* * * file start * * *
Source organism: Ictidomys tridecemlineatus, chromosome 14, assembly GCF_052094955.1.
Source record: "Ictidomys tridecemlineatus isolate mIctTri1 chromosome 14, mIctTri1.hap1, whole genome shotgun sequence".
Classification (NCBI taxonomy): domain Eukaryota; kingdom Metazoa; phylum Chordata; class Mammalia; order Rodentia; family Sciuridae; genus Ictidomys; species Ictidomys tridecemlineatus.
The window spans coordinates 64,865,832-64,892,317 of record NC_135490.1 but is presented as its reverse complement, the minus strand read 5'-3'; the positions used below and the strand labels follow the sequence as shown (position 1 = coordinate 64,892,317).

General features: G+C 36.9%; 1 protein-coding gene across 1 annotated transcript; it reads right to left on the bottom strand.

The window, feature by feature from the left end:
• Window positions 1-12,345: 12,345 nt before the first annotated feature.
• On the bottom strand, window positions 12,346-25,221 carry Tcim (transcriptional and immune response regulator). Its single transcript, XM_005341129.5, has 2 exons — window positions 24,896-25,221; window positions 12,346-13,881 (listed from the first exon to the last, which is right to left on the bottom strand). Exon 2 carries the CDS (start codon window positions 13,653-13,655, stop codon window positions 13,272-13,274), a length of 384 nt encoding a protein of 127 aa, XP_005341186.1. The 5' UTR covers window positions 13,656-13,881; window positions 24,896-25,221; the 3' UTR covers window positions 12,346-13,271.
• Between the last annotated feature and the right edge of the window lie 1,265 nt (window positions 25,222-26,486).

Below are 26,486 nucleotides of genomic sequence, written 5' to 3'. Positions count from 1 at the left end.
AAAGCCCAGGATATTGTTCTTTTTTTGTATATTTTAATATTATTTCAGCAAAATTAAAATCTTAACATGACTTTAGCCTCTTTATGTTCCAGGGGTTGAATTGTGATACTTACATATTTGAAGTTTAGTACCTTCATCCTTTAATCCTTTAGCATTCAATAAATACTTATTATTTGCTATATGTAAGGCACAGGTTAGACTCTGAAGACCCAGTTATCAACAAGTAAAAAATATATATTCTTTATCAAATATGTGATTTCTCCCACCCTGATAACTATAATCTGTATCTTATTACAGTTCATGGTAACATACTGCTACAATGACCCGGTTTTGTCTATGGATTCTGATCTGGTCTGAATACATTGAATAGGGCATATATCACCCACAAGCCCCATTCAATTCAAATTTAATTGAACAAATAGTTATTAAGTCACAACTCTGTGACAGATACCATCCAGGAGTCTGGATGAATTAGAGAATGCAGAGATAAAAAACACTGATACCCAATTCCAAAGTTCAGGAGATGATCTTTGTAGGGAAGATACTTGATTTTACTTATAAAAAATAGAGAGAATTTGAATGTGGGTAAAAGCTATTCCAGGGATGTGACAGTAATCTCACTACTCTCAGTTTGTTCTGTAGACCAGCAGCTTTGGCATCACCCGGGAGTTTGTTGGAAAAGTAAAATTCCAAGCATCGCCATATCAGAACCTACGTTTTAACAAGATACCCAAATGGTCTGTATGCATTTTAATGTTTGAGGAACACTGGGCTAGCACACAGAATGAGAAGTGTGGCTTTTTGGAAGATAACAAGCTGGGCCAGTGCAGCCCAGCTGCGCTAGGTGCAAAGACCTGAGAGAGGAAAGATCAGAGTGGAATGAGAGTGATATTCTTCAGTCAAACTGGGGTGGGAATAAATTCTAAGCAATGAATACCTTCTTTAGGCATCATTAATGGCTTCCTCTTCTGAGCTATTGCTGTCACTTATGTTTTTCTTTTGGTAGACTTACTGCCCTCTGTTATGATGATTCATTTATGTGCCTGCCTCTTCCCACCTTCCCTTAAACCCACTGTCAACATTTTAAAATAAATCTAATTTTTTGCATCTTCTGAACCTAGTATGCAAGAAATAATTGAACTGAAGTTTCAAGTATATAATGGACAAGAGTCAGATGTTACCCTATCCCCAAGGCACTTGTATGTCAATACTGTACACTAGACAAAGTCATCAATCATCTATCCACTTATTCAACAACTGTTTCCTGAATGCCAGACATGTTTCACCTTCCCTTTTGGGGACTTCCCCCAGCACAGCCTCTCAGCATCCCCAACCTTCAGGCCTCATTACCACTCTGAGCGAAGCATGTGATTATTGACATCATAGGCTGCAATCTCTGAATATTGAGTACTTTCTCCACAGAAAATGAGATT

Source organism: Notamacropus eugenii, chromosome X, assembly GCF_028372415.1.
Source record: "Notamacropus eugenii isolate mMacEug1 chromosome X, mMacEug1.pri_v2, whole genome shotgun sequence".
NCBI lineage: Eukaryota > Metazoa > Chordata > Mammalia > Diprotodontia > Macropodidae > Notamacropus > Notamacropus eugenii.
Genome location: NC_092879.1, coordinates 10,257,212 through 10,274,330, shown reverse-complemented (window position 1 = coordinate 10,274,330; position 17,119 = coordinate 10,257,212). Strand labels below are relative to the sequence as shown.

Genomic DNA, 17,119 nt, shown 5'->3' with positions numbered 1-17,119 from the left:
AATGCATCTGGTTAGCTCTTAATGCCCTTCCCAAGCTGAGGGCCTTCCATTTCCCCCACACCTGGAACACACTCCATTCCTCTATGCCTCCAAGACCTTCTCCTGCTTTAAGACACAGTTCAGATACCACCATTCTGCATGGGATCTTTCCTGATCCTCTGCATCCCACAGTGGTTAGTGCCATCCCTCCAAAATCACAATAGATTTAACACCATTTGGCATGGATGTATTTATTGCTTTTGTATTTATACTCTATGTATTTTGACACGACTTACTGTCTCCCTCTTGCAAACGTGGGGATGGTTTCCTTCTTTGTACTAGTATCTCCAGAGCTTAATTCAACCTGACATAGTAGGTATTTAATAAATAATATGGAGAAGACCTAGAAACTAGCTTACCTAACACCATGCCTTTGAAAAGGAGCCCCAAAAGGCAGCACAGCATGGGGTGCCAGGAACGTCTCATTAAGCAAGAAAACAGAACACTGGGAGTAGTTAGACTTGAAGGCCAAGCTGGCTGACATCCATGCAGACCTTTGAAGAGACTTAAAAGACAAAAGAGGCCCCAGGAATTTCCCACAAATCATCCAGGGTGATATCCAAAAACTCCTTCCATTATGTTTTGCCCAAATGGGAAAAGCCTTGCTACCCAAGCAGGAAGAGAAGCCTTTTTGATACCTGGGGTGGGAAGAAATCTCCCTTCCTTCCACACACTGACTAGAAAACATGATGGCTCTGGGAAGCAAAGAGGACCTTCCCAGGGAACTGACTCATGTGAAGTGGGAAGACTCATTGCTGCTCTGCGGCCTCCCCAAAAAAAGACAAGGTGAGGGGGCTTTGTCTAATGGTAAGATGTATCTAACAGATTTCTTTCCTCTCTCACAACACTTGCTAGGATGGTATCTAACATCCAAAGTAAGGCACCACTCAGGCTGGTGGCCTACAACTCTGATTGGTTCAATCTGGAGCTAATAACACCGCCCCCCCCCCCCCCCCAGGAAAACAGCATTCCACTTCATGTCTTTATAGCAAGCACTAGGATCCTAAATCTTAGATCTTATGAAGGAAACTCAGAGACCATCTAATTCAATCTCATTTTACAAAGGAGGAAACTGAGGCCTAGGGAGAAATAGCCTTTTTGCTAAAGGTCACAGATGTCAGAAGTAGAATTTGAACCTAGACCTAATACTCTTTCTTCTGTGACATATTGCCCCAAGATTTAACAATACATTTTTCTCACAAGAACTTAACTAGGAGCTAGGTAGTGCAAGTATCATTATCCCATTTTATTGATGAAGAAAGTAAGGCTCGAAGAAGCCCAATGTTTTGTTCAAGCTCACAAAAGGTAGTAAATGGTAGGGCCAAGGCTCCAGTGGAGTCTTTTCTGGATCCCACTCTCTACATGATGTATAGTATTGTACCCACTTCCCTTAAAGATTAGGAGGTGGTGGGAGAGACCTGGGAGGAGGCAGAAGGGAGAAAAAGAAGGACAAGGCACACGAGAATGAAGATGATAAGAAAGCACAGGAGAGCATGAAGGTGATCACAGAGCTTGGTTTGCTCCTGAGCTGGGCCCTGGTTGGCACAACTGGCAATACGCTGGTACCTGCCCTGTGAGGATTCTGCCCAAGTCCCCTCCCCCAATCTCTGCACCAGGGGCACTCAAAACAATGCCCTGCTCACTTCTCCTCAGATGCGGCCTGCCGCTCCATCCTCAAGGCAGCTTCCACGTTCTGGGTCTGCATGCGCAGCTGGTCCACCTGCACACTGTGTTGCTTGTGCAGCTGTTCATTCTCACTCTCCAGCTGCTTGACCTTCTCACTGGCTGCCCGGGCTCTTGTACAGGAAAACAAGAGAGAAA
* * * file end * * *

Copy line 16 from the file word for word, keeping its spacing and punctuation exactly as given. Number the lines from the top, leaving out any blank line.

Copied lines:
Genomic DNA, 17,119 nt, shown 5'->3' with positions numbered 1-17,119 from the left: